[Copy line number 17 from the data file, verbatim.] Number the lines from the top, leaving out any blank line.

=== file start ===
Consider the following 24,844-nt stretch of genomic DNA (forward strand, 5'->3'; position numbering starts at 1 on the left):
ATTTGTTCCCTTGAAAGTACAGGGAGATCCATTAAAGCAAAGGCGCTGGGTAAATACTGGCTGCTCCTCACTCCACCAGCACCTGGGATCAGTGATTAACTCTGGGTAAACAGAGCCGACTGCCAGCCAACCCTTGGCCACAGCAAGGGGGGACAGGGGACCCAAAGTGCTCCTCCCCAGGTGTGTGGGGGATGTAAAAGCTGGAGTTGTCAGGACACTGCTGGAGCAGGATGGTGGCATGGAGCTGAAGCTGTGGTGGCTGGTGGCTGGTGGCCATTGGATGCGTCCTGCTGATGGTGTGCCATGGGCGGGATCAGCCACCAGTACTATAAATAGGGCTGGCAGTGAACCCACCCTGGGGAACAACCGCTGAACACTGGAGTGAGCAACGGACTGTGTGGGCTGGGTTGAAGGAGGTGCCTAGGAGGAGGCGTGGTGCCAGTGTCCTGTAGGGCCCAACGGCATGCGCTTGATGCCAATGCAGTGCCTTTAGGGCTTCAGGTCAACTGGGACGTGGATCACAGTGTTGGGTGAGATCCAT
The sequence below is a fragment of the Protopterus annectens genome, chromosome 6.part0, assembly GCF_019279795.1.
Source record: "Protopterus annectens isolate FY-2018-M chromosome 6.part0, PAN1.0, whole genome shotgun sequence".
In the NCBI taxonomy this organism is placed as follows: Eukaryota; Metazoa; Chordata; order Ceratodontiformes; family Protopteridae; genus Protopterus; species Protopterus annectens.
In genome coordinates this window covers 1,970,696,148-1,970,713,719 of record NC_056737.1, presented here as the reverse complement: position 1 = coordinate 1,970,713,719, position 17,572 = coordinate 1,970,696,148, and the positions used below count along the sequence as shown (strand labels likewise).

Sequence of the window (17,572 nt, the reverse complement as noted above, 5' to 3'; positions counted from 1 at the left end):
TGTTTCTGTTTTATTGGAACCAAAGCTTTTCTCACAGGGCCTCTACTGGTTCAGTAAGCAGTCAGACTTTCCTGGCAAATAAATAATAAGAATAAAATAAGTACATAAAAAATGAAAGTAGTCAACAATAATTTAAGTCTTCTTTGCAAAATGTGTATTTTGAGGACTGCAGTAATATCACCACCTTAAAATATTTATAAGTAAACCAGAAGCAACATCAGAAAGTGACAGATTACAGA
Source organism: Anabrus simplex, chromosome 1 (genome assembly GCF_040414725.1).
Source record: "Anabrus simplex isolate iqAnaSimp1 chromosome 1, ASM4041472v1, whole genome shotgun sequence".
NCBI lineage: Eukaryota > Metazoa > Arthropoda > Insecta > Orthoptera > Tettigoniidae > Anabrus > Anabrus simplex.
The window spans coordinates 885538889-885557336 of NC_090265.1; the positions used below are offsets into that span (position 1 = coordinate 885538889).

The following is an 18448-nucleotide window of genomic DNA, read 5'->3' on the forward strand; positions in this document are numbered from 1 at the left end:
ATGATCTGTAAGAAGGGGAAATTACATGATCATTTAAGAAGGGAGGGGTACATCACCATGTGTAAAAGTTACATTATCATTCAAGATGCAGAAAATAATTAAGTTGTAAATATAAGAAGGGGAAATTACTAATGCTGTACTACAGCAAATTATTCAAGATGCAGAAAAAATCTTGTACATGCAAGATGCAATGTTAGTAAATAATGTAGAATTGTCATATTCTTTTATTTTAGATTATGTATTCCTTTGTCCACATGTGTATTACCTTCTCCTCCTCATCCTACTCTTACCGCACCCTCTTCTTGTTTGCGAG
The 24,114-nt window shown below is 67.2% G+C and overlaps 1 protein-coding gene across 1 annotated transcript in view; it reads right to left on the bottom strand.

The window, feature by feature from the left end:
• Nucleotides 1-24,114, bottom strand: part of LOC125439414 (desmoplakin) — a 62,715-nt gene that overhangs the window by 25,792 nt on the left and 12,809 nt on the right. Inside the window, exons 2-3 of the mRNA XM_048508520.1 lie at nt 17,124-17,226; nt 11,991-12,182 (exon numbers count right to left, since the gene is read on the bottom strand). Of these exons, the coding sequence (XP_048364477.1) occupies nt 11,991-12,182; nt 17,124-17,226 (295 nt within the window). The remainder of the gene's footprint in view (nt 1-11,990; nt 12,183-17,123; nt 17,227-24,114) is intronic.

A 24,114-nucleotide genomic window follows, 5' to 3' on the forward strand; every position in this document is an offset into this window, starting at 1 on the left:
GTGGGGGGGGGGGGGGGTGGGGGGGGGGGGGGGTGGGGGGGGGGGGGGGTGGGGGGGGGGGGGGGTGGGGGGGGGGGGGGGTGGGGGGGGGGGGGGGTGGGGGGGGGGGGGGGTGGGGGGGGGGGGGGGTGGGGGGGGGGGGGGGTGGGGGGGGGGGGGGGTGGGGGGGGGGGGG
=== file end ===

• Nucleotides 1-24,114, bottom strand: part of LOC125439414 (desmoplakin) — a 62,715-nt gene that overhangs the window by 25,792 nt on the left and 12,809 nt on the right. Inside the window, exons 2-3 of the mRNA XM_048508520.1 lie at nt 17,124-17,226; nt 11,991-12,182 (exon numbers count right to left, since the gene is read on the bottom strand). Of these exons, the coding sequence (XP_048364477.1) occupies nt 11,991-12,182; nt 17,124-17,226 (295 nt within the window). The remainder of the gene's footprint in view (nt 1-11,990; nt 12,183-17,123; nt 17,227-24,114) is intronic.